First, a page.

steady, gentle pressure and keep the squirming puppy from rubbing its face with the silver nitrate on its forelegs.
Note: Some puppies do not bleed as long as pressure is applied properly for approximately 30 seconds after cutting. If this is
the case, try not using the silver nitrate sticks, simply place the puppy back on the newspaper and observe for several minutes
for any sign of bleeding.

Release the pressure and check to see that no bleeding is evident.

Put the puppy in the box and repeat the process with the rest of the litter.

Monitor the newspaper as each puppy is placed back in the box to ensure that none have started to bleed again.

After the last puppy is placed in the box, clean up the work area and monitor the newspaper for two more minutes. If all is
well, pick up the newspaper and let mom back in.

If a puppy should begin to bleed again, simply have the puppy holder apply pressure again and re-cauterize the wound with a
silver nitrate stick and hold the puppy, continuing to apply pressure a bit longer. You can try blowing on the wound a bit to
help dry it more quickly.

If you are familiar with the procedure beforehand and organized in the setup of your work area you will be able to move much
more quickly. We can remove the dewclaws from a litter of six in less than 10 minutes. The less time it takes to finish the
litter, the sooner mom can get back in and things return to normal.

The single most significant thing about this process is the application of pressure. Provided you do not have a problem with
Von Willebrand’s Disease or some other clotting factor problem that makes your puppies excessive bleeders, the pressure will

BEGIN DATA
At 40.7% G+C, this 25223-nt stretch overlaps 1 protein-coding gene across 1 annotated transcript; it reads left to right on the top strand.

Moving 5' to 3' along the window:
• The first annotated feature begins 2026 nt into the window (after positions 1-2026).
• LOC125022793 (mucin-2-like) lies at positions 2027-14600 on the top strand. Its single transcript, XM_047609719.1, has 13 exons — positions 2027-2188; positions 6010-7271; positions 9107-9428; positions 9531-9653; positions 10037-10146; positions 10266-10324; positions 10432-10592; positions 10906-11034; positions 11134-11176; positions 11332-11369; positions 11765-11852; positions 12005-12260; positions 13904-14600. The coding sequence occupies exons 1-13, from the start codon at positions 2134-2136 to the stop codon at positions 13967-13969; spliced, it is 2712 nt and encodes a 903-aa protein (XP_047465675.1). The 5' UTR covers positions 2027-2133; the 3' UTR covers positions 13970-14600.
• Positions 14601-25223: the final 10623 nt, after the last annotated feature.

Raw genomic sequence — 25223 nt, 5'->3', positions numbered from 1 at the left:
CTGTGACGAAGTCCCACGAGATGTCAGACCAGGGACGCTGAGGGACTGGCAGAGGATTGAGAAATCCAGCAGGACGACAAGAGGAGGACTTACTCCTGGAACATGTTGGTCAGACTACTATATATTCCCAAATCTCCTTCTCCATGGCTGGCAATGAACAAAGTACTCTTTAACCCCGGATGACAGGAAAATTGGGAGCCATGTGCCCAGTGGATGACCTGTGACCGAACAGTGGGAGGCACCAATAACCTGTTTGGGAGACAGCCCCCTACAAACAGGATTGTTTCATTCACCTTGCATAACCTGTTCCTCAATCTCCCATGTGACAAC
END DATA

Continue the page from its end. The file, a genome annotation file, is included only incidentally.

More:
be adequate to slow, if not entirely suppress bleeding. We have had occasion where pressure was adequate to allow natural
clotting to occur without the use of the silver nitrate sticks at all.

The second most important thing is the silver nitrate sticks. Before switching to those we used Stop Quik styptic powder. The
problem with styptic powder is that it can absorb moisture from the atmosphere which renders it completely ineffective. When
I first started helping Dennis in this procedure I used to just present a puppy to him, no pressure applied, while he cut and
then madly tried to stop the bleeding with styptic powder. If the powder was damp, his frustration level rose quickly as the
pup continued to fuss and bleed. We both hated to perform the procedure and it took up to half an hour for us to do 6 puppies.

At the same time that we got the silver nitrate sticks it occurred to me that I could help slow the bleeding if nothing else by
simply applying some pressure. It now forces Denny to work around my hands a bit, since, while applying pressure, I can’t
turn the puppy to face him as easily. But, what a difference it made! We no longer look upon the task with trepidation. We no
longer are stressed out doing it and both the puppies and mom probably sense that. I’m sure, that with use of applied pressure,
even stop quick would be adequate now, but we still like the silver nitrate sticks. Not to sound hard hearted, because I’m not,
but I now feel the same way about dewclaw removal as I do about nail clipping, in fact, I have had many occasions where
blood letting during nail clipping was a hundred times that of dewclaw removal. Probably what makes dewclaw removal
difficult is the fact that they are so little and so precious.
Figure 1

Direction of cut

Line of cut

Pressure point between

bones of forearm

Figure 2